Royal governor of Connacht The two men led the royal forces against the rebellion of John Burke (qv) and Ulick Burke (qv), sons of the imprisoned Richard Burke (qv), 2nd earl of Clanricard. After knighting Malby (7 October), Sidney left him in sole command of Connacht with a force of about 500 soldiers. Till about spring 1577 he was preoccupied with defeating the Burkes. His ruthless scorched-earth tactics largely quelled their revolt, although he did not eliminate them. In autumn 1577 he expanded northwards, forcing the submission of the O'Connor Roe, of the MacDermotts of Roscommon, and of the O'Connors of Sligo. The Burkes of Mayo were led by the canny John Burke (qv) (d. 1580), who offered Malby his full support while largely preserving his independence. During the same autumn Malby concluded negotiations with a number of lesser Gaelic lords in Co. Galway and Co. Roscommon, whereby they agreed to pay a composition rent to support his forces. Significantly, he did not conclude a composition agreement with Clanricard, preferring simply to quarter his men on the earl's demesne and to seize goods and livestock from his tenants and followers. To all intents and purposes, Malby had supplanted Clanricard as the dominant figure in south Connacht. He treated Clanricard's manors as his own fiefdom while lesser lords paid him a tribute in the manner of a successful Gaelic overlord. These arrangements were the foundation of Malby's subsequent conquest of Connacht, and made his rule of Connacht financially self-supporting.
The queen was sufficiently impressed to grant him a twenty-one-year lease of Roscommon castle and its adjoining leases, and of extensive tracts of former monastic land in the same county. These lands probably exceeded 17,000 acres and formed the nucleus of a flourishing English colony. Most of his tenants appear to have been English soldiers who had served under him in Connacht and Ulster and could be relied on to do so again when the need arose. As the colony was mainly on former monastic land, it was less likely to arouse the hostility of the local Irish. Moreover, the Gaelic clans in Roscommon were not very powerful, and potential enemies were deterred by the colony's proximity to two strong English garrisons at the castles of Roscommon and Athlone.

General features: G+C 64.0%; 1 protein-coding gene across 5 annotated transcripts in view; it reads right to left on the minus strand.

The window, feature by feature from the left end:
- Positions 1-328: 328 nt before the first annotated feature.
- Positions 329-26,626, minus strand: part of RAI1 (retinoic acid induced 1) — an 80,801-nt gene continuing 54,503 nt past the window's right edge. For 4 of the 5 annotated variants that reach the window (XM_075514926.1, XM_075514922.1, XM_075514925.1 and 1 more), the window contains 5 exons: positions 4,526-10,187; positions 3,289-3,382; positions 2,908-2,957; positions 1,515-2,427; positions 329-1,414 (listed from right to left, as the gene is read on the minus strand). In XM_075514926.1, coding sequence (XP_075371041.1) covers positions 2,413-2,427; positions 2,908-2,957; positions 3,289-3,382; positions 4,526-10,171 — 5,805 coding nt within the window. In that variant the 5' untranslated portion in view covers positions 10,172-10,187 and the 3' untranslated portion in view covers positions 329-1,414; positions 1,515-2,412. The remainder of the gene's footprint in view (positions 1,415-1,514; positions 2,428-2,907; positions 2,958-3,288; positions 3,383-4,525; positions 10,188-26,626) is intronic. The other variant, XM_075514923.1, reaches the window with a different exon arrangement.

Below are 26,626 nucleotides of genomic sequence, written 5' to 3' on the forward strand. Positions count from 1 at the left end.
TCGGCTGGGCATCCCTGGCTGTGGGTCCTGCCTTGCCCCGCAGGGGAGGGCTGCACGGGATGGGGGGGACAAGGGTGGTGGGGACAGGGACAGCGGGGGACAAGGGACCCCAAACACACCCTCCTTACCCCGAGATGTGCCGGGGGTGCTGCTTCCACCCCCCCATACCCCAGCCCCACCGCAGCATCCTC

In spring 1578 Malby campaigned against Sir Brian O'Rourke (qv), taking Leitrim castle temporarily, but the province was largely quiet – a testament to the success of Malby's governorship. That autumn he went to England, where his methods were attracting some criticism. His rule of Connacht was autonomous, unaccountable, and highly arbitrary. He continued to maintain a sizeable standing army on the province despite the composition agreements, hired Scottish and Irish mercenary soldiers, reacted with great savagery to any open opposition, but was quick to forgive and even reward rebels who submitted to him. His judicial rulings and his appointments to local office invariably favoured his own supporters, be they English or Irish. In a remarkably frank letter written in May 1578, Malby claimed that he had learned to rule the Irish according to their own laws, and that although his measures could be severe, they saved more lives in the long run. In a bid to establish close links with the local Irish, he fostered his children to Irish families according to Gaelic custom, appears to have learned some Irish, and made no attempt to suppress catholicism. Indeed, he appointed crypto-catholics to church office, granted protections to twelve monasteries, and negotiated with papally appointed bishops.
However, it was an established orthodoxy in English administrative circles to decry any accommodation with Gaelic society and culture, for fear that the current crop of English colonists would degenerate into Irish barbarism in the manner of their medieval English predecessors. Although in retrospect it is apparent that these concerns were exaggerated, this outlook remained prevalent throughout the period and periodically threatened Malby's position within Connacht. Nonetheless, the relative tranquility of the province insulated him from his critics’ objections for the moment, and in June 1579 the queen rewarded him with a permanent grant of his huge estate in Roscommon on condition that he build a walled town at Roscommon castle. Furthermore, she gave him the more prestigious title of lord president of Connacht, put Thomond under his jurisdiction, and granted him former monastic lands in Co. Longford. He had returned to Ireland about May 1579.
The only rebuff he suffered in London was the queen's refusal to execute the earl of Clanricard. Malby had long hoped to eliminate the Clanricard Burkes, but the possibility that the queen might restore the earl allowed John and Ulick Burke to survive as an annoyance to Malby. The government at the time was anxiously awaiting the arrival in Ireland of a foreign catholic army: John and Ulick were known to be involved in these plans and as a result the crown appears to have compelled Malby to accept the submission of John and Ulick on relatively lenient terms in summer 1579.